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PSA: You can absolutely chop down a Christmas tree with a shotgun
Are you in search of a fresh Christmas tree but for some reason consider axes to be girly and ineffective when it comes to chopping it down? If these extremely specific circumstances apply to you, then fear not: you can absolutely blast your holiday decor free from the chains of Mother Earth.
In a glorious bit of holiday cheer, our friends at Guns.com recently reimagined a lovely vignette of father and daughter fetching the family Christmas tree with a bit of 12-gauge spice: namely, the surprise inclusion of a Mossberg 500 shotgun and a single blast of Winchester's 3-inch 1 1/8 ounce steel.
VIDEO: Getting a Christmas tree with Guns.com www.youtube.com
For a 30-second bit, the Guns.com video is an unexpected delight amid the commercial frenzy that is the holiday shopping season. We even cut a GIF of the pinnacle moment for your repeat viewing please:
For those of you who would prefer to combine the awesome power of shotgun and the choppiness of an axe together for this holiday task, we have two words for you: shotgun axe.
God bless us, every one.
About a dozen more US troops medevaced from Iraq over possible concussions following Iran's missile attack
In a Galaxy — err, I mean, on a military base far, far away, soldiers are standing in solidarity with galactic freedom fighters.
Sitting at the top of an Army press release from March 2019, regarding the East Africa Response Force's deployment to Gabon, the photo seems, at first glance, just like any other: Soldiers on the move.
But if you look closer at the top right, you'll find something spectacular: A Rebel Alliance flag.
The first of the CMV-22B Osprey tiltrotor aircraft the Navy plans on adopting as its carrier onboard delivery (COD) aircraft of choice has successfully completed its first flight operations, manufacturer Boeing announced on Tuesday.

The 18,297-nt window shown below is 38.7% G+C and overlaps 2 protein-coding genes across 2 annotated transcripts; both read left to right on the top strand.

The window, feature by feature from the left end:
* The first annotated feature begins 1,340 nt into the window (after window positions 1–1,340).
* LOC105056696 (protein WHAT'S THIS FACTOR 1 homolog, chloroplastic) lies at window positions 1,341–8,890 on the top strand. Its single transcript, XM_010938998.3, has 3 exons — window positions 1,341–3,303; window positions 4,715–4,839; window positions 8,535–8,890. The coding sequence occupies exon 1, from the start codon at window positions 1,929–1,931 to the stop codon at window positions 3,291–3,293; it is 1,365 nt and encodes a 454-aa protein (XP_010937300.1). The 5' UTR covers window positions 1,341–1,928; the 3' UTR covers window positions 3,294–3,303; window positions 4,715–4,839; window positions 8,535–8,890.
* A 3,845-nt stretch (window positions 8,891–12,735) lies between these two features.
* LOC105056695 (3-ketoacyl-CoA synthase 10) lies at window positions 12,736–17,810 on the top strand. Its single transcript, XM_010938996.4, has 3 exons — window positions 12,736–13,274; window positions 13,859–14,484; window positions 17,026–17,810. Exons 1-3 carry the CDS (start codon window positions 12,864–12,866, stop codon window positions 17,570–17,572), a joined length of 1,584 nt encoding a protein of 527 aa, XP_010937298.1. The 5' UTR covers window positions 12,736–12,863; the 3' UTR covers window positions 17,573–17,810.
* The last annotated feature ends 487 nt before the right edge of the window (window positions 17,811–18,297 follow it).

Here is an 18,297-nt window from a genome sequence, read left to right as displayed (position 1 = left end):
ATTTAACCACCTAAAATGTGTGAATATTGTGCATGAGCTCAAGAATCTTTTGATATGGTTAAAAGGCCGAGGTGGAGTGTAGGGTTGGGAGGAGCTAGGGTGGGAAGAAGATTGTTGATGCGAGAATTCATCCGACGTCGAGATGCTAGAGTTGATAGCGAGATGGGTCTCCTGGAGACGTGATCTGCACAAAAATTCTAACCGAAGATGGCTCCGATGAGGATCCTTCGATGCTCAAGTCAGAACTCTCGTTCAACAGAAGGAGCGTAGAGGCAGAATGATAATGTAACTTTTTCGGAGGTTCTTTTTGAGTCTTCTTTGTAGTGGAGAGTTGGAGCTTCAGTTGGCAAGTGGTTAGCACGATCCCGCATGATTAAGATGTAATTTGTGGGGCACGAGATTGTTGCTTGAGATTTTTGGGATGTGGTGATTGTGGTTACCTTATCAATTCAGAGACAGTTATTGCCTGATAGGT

Another 300 lawsuits against 3M flooded federal courts this month as more military veterans accuse the behemoth manufacturer of knowingly making defective earplugs that caused vets to lose hearing during combat in Iraq or Afghanistan or while training on U.S. military bases.
On another front, 3M also is fighting lawsuits related to a class of chemicals known as PFAS, with the state of Michigan filing a lawsuit last week against the Maplewood-based company.
To date, nearly 2,000 U.S. veterans from Minnesota to California and Texas have filed more than 1,000 lawsuits.
GENEVA (Reuters) - North Korea said on Tuesday it was no longer bound by commitments to halt nuclear and missile testing, blaming the United States' failure to meet a year-end deadline for nuclear talks and "brutal and inhumane" U.S. sanctions.
North Korean leader Kim Jong Un set an end-December deadline for denuclearization talks with the United States and White House national security adviser Robert O'Brien said at the time the United States had opened channels of communication.
O'Brien said then he hoped Kim would follow through on denuclearization commitments he made at summits with U.S. President Donald Trump.